Spider veins are small, enlarged veins that appear red or blue usually on the legs, but also on the face and other areas. They may be short, unconnected lines or form a pattern that looks like a sunburst, spider web or tree branches. Small areas of spider veins may be barely noticeable, but veins covering large areas of the skin can be quite unattractive.
Varicose veins are larger dilated blood vessels that may be raised above the skin surface and can occur along with spider veins.
Both types of vein can cause discomfort ranging from a dull, throbbing pain to a burning sensation.
Causes and Prevention
The cause of spider veins is not completely clear. The condition may run in families. Because these veins are more common in women than men, female hormones may play a role. They may also appear after an injury or as the result of wearing tight girdles or other tight elastic.
Spider veins and varicose veins can't always be prevented. However, these recommendations may help:
Wearing support hose
Maintaining a normal weight
Eating a high-fiber diet
Wearing low-heeled shoes
Using sun protection to help prevent spider veins on the face
Your dermatologist can treat unsightly or uncomfortable veins to greatly improve their appearance in 50 to 90 percent of cases. Since before the 1930's dermatologists have used a procedure called sclerotherapy, in which a special solution is injected into the veins eventually turning them into scar tissue that is absorbed by the body leaving the vein barely noticeable or invisible.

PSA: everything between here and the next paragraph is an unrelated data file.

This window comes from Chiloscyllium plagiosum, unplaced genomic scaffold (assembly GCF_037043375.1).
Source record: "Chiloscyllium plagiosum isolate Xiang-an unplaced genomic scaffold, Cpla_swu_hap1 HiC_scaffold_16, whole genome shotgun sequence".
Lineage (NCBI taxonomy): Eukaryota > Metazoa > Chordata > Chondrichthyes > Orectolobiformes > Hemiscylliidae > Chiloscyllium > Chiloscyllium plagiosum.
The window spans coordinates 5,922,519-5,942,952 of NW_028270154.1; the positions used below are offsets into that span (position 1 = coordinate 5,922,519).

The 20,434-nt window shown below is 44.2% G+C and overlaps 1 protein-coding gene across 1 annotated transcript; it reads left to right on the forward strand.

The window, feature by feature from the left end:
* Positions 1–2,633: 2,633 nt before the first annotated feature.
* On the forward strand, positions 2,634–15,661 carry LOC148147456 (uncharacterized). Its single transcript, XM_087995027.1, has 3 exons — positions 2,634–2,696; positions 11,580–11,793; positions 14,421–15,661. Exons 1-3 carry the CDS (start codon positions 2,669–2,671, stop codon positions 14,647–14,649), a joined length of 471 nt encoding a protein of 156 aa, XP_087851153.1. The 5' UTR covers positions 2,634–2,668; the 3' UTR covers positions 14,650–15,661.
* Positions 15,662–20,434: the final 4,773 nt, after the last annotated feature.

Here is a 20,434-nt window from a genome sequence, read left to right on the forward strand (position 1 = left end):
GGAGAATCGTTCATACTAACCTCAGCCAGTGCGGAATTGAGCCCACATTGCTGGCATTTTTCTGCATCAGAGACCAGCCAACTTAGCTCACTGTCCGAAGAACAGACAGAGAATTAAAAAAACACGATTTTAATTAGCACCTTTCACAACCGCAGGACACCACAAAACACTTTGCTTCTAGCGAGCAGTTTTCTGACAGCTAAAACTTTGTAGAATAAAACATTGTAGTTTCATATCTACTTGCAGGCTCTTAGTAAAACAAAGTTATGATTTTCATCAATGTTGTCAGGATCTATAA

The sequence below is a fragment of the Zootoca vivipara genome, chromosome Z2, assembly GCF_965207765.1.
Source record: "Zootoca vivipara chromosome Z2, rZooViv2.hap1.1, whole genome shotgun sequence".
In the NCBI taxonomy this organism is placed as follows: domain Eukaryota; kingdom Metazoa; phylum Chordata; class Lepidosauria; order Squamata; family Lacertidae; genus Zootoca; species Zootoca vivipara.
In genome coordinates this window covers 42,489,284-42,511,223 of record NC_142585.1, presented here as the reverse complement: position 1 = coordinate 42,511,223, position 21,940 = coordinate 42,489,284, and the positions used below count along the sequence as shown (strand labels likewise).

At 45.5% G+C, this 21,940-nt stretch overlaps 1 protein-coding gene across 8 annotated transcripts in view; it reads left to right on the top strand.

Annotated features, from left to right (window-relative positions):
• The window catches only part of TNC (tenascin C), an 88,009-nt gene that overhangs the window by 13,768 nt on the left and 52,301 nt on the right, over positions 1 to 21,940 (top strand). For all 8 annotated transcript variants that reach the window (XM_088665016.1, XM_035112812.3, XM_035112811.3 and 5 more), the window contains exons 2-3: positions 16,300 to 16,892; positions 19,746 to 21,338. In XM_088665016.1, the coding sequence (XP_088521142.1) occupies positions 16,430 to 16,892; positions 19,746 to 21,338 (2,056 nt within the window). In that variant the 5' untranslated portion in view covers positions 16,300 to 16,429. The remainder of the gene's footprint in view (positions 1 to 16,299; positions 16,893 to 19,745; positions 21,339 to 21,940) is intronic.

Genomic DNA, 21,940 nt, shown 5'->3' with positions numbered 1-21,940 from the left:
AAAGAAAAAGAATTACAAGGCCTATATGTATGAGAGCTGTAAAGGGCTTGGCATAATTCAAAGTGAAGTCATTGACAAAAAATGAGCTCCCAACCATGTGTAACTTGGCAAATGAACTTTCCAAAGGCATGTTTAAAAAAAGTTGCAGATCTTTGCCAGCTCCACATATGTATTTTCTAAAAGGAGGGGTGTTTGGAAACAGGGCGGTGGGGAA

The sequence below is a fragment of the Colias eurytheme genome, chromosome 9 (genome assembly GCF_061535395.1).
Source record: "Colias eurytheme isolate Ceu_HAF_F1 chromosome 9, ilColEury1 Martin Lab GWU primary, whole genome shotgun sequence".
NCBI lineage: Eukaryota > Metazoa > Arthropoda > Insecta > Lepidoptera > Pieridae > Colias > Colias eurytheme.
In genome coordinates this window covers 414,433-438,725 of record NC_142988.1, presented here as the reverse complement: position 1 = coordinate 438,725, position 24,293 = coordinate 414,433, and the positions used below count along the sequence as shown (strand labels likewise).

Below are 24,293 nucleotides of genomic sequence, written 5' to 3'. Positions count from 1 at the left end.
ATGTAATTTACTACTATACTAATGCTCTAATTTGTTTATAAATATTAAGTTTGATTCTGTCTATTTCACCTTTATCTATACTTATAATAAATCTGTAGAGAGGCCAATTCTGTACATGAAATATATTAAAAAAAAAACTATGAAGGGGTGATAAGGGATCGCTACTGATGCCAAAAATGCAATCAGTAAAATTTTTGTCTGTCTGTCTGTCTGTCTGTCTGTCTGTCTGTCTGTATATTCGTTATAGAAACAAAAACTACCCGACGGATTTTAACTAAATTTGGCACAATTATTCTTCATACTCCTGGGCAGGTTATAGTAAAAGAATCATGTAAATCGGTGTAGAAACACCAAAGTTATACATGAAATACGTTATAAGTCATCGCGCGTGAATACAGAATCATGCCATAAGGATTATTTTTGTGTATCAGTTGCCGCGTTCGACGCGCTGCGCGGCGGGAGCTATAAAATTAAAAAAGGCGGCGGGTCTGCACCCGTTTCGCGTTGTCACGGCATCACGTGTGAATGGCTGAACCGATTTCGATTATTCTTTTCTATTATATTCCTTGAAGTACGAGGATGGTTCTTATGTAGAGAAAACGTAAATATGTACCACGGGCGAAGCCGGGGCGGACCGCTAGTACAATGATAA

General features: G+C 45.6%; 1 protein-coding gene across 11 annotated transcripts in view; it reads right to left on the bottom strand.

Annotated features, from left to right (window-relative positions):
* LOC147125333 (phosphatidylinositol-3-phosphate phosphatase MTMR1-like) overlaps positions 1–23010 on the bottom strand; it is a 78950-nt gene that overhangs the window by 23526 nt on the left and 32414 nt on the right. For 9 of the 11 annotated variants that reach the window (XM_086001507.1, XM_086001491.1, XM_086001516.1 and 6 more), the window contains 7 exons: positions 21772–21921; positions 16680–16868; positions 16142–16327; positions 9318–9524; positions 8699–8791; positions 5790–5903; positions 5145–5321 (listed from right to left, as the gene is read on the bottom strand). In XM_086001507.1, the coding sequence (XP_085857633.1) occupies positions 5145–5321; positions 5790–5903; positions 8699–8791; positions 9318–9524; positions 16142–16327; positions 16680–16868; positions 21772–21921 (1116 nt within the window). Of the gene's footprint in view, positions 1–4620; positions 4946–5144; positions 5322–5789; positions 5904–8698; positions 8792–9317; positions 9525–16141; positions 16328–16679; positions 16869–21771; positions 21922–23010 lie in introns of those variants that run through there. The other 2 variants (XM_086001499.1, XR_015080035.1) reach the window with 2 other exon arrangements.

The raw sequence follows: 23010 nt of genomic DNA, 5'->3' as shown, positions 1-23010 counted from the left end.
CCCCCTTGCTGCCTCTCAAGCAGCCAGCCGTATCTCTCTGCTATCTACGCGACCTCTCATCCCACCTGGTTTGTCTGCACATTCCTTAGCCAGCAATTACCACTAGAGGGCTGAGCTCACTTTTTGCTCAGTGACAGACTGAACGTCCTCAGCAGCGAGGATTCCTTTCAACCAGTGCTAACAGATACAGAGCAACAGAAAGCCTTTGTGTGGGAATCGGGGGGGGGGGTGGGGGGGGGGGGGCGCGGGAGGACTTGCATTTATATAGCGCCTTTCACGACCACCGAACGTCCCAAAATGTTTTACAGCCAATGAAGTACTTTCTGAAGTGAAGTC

A number of blood vessels can be injected in each treatment session, and more than one treatment may be required depending on the size of the vein.
If larger varicose veins are associated with spider veins, your dermatologist may recommend treating those blood vessels first. Varicose veins can be treated with sclerotherapy, intravascular laser or radiofrequency, followed by compression. Surgical procedures that tie veins off or remove them are also available, but usually reserved for larger varicose veins.
Different types of lasers and intense pulsed light have been used to successfully treat spider veins on the face.
Even when procedures for treating problem veins are performed by an experienced dermatologist, there are possible side effects. Most are temporary and easily managed. Your dermatologist will discuss these with you prior to treatment.
After several treatments, most patients can expect a 50 to 90 percent improvement in the appearance of unwanted veins. However, this improvement is gradual with veins disappearing over a few months.
Larger veins may recur even after surgical treatment. There may also be a recurrence of spider veins or new spider veins can appear in the same general area.
After treatment self-care
Following treatment sessions, your dermatologist may recommend:
Walking to "pump" the sclerosing solution out of the circulation
Bandaging treated areas and wearing support hose to compress the treated vessels, which may help prevent some side effects, reduce the number of treatments necessary and lower the risk of recurrence.
Wearing support hose between treatments is particularly recommended for patients who spend a lot of time on their feet.
With treatment from a board certified dermatologist, spider veins and varicose veins can be successfully treated. Depending on the size and number affected veins, your dermatologist at Dermatology & Skin Surgery can recommend the best treatment option for you.